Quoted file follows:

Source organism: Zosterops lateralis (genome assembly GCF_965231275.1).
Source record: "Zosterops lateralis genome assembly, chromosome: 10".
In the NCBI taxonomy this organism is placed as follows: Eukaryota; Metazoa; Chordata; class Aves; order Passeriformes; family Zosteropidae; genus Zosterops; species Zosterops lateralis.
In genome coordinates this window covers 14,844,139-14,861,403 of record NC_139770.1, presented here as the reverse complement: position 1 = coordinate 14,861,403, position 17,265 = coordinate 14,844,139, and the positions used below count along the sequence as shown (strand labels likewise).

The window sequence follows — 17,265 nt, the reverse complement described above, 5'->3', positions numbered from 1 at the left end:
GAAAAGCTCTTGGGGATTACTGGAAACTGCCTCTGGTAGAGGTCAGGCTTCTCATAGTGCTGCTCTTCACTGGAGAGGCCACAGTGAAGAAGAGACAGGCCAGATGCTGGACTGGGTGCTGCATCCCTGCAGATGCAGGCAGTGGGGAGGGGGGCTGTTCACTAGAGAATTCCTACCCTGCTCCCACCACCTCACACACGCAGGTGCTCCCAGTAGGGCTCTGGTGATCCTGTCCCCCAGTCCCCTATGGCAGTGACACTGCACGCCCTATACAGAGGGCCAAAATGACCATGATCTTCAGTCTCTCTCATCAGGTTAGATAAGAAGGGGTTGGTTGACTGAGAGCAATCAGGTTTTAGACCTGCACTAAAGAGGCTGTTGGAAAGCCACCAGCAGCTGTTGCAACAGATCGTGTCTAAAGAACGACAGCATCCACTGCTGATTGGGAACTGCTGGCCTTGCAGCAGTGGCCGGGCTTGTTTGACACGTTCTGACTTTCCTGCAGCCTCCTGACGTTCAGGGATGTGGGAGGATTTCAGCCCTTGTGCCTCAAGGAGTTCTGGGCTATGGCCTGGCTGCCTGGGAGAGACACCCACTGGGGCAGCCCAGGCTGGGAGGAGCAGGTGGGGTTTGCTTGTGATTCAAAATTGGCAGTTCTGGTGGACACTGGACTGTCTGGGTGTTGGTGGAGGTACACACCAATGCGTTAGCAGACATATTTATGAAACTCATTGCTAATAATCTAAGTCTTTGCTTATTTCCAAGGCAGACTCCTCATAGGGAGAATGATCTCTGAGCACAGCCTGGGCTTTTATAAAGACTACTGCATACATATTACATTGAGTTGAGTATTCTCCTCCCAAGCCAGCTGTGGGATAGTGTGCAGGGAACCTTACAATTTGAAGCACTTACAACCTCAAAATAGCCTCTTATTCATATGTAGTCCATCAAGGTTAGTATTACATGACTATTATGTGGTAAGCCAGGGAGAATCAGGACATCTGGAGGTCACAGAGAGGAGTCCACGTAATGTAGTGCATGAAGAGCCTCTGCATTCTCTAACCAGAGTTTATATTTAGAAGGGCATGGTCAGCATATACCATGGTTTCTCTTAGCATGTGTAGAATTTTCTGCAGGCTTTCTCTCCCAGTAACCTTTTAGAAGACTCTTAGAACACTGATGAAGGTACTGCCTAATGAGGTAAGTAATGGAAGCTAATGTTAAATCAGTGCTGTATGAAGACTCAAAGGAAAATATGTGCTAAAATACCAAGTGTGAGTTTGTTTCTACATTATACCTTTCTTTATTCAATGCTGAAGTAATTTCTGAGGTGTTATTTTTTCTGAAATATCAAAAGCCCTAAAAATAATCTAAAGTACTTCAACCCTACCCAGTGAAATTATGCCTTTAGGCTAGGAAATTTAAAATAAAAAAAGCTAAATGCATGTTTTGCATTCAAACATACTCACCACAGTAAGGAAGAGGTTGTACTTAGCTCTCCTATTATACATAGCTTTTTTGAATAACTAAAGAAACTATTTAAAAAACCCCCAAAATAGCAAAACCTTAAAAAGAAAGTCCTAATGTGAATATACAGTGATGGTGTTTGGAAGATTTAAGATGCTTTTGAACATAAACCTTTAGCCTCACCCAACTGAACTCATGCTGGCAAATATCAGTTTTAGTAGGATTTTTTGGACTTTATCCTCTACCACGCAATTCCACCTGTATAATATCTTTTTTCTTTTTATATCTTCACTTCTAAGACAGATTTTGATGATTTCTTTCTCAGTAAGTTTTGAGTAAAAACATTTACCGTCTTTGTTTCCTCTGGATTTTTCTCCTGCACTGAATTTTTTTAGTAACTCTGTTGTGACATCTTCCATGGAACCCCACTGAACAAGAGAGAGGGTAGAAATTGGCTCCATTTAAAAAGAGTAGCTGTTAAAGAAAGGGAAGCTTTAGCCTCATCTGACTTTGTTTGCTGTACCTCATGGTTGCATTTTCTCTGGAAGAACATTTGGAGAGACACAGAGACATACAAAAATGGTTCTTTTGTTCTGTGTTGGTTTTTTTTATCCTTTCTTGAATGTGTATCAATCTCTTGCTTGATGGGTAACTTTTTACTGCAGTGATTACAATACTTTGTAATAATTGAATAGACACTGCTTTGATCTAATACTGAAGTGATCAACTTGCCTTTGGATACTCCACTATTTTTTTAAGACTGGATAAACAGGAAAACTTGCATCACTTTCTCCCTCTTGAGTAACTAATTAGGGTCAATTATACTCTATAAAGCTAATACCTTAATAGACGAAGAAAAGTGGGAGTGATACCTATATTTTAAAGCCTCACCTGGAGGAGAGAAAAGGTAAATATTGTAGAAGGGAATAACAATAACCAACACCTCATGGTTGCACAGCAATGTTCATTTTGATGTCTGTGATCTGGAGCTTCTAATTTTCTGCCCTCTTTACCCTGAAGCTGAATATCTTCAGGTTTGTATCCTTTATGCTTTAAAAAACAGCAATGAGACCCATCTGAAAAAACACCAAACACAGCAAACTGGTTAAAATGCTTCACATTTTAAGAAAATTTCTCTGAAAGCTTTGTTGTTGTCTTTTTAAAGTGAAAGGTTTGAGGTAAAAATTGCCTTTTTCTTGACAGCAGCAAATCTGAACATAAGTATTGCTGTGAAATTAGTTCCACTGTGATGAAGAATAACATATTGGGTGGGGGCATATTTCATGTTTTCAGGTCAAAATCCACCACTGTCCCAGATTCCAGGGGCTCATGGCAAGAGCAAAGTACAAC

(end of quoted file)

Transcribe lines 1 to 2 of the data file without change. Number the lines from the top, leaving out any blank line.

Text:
Source organism: Zosterops lateralis (genome assembly GCF_965231275.1).
Source record: "Zosterops lateralis genome assembly, chromosome: 10".